RAX ROAST BEEF – We loved the salad bar. We fondly remember the “BBC” (the beef bacon and cheddar). The “BBC” proved the rule that bacon makes everything better but the cheese sauce made sandwich. We frequented the 725 store that is now a Tim Horton’s
ROY ROGERS – We remember sitting in the little saddle chairs, and being addicted to the apple cheese crisp menu item.
WOODY’S GROCERY – The Big Ragu would tell you the bakery and seafood department was the best part of this West Carrollton icon. Some however loved the deli with shaved fresh Corned Beef and Swiss on hard rolls with poppy seeds on top. There was a cashier named Don Baker who had hair like Elvis that never changed for years.
WESTERN SIZZLIN STEAKHOUSE – We miss their beef tips
JED’S STEAK AND RIBS – Ragu remembers the salad bar had croutons that tasted like crayons, and their steak burger and ice cream bar were great childhood memories. Jed’s was located on 725 in Centerville and is now a Goodwill store.
ROCKY ROCOCO’S PIZZA– We loved the chunks of roma tomatoes on their pizzas.
JOE BISSETT’S GRUB STEAK– Remember the Princess Steak and a salad with blue cheese crumbles on top? We also rocked the “kiddie cocktail” on North Main St, Dayton.
FARRELL’S – Across from Tri-County Mall in Northern Cincinnati, this place had a sundae on a stretcher. The staff would sing happy birthday to people on kazoos.
GIRVE’S BROWN DERBY– a place where Big Ragu loved the salad bar, and kiddie cocktails. Ragu also loved the kids fish dinner. . Ironically, the Brown Derby on Bigger Rd. is now a gym.
COZYMEL’S – They had great margaritas and you got lots of food at a great price. This place was located on 725 near McEwen Rd. in Centerville.
RIKES DOWNTOWN– Childhood memories of the snack bar in downtown Dayton.
PEERLESS MILL– The Miamisburg Restaurant with the old fashioned and old school menu was like Thanksgiving everyday.
LUM’S – One of our favorites. They had hot dogs cooked in beer. Lum’s was located where Marion’s Pizza is now, in Town and Country shopping center.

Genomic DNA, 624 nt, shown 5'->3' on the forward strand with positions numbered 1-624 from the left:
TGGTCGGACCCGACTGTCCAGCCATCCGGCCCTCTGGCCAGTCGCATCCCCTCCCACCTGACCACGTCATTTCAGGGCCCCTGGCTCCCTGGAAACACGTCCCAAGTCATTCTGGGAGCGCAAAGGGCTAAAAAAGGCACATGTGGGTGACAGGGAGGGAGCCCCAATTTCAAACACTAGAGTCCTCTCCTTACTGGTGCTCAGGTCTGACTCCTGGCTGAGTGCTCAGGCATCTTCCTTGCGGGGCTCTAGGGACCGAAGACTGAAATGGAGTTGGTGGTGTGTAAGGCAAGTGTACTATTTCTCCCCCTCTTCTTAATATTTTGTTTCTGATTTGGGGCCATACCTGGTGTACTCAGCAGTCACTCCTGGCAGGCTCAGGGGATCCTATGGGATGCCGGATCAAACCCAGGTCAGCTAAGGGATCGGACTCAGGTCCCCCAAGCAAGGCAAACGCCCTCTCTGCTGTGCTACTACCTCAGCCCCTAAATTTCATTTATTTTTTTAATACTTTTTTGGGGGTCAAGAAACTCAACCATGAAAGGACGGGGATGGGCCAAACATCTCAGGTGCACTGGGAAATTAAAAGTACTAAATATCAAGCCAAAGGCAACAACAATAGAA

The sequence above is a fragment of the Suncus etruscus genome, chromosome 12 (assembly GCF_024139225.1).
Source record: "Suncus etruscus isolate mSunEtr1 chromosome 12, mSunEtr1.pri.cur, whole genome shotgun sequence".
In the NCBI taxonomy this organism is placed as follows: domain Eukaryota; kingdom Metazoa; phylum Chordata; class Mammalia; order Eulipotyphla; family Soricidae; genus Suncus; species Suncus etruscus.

PEASANT STOCK – We loved the peasant salad. Ragu loved the atmosphere at the restaurant in the Town and Country Shopping Center. We also visited the Peasant Stock Café in Dayton mall
THIRSTY DOG – A great microbrewery restaurant on the corner of Alex Bell Rd and 48 in Centerville that served homemade chips in dog bowls. Ragu loved the Raspberry Light Beer, while Jax used to enjoy the Robinson’s India Pale Ale served warm.
SHUCKIN’ SHACK – Ragu’s all-time favorite place on North Main St. in Dayton. They would bring steamed clams out in golf ball baskets. They also had a bar you could sit and eat raw oysters and clams, and throw your shells into a trough. Another thing Ragu loved was their peel and eat shrimp and fried smelts.
KEENG WHA – This Chinese restaurant used to be on the corner of Woodman and Dorothy Lane. They served Ragu’s favorite Chinese dish of all time: “Princess Prawns.”
ELDER BEERMAN RESTAURANT – They hosted breakfast with Santa and the Easter bunny at this place located upstairs in the Centerville store on State Route 48. Ragu’s memories are going to the Friday night buffet with his grandparents. This was a place where the waitresses were “real” waitresses and they had the same staff for years.
HUNAN GOURMET – A long gone gem that was on 48 near Whipp Rd. Ragu loved this place, especially their dry braised shrimp and sizzling rice soup. It is now a Caribou Coffee.